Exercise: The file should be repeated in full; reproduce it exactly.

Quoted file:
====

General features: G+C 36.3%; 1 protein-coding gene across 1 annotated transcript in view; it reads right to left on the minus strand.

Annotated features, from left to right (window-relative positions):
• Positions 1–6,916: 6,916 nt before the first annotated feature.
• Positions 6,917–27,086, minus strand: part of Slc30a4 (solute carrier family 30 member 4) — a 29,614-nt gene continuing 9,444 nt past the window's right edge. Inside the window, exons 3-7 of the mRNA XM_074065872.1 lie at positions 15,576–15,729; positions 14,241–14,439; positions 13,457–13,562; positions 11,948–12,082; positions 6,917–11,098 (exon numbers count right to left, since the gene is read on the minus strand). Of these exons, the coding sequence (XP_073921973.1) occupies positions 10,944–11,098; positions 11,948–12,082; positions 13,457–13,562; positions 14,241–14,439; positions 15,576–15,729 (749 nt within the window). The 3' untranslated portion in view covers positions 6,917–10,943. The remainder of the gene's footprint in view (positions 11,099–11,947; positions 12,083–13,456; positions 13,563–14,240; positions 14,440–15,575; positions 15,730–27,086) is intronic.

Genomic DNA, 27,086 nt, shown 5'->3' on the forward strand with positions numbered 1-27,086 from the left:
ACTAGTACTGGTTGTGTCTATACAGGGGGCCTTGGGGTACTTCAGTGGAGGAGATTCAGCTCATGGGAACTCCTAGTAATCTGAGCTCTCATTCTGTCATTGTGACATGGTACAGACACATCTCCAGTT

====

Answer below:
General features: G+C 36.3%; 1 protein-coding gene across 1 annotated transcript in view; it reads right to left on the minus strand.

Annotated features, from left to right (window-relative positions):
• Positions 1–6,916: 6,916 nt before the first annotated feature.
• Positions 6,917–27,086, minus strand: part of Slc30a4 (solute carrier family 30 member 4) — a 29,614-nt gene continuing 9,444 nt past the window's right edge. Inside the window, exons 3-7 of the mRNA XM_074065872.1 lie at positions 15,576–15,729; positions 14,241–14,439; positions 13,457–13,562; positions 11,948–12,082; positions 6,917–11,098 (exon numbers count right to left, since the gene is read on the minus strand). Of these exons, the coding sequence (XP_073921973.1) occupies positions 10,944–11,098; positions 11,948–12,082; positions 13,457–13,562; positions 14,241–14,439; positions 15,576–15,729 (749 nt within the window). The 3' untranslated portion in view covers positions 6,917–10,943. The remainder of the gene's footprint in view (positions 11,099–11,947; positions 12,083–13,456; positions 13,563–14,240; positions 14,440–15,575; positions 15,730–27,086) is intronic.

Genomic DNA, 27,086 nt, shown 5'->3' on the forward strand with positions numbered 1-27,086 from the left:
ACTAGTACTGGTTGTGTCTATACAGGGGGCCTTGGGGTACTTCAGTGGAGGAGATTCAGCTCATGGGAACTCCTAGTAATCTGAGCTCTCATTCTGTCATTGTGACATGGTACAGACACATCTCCAGTT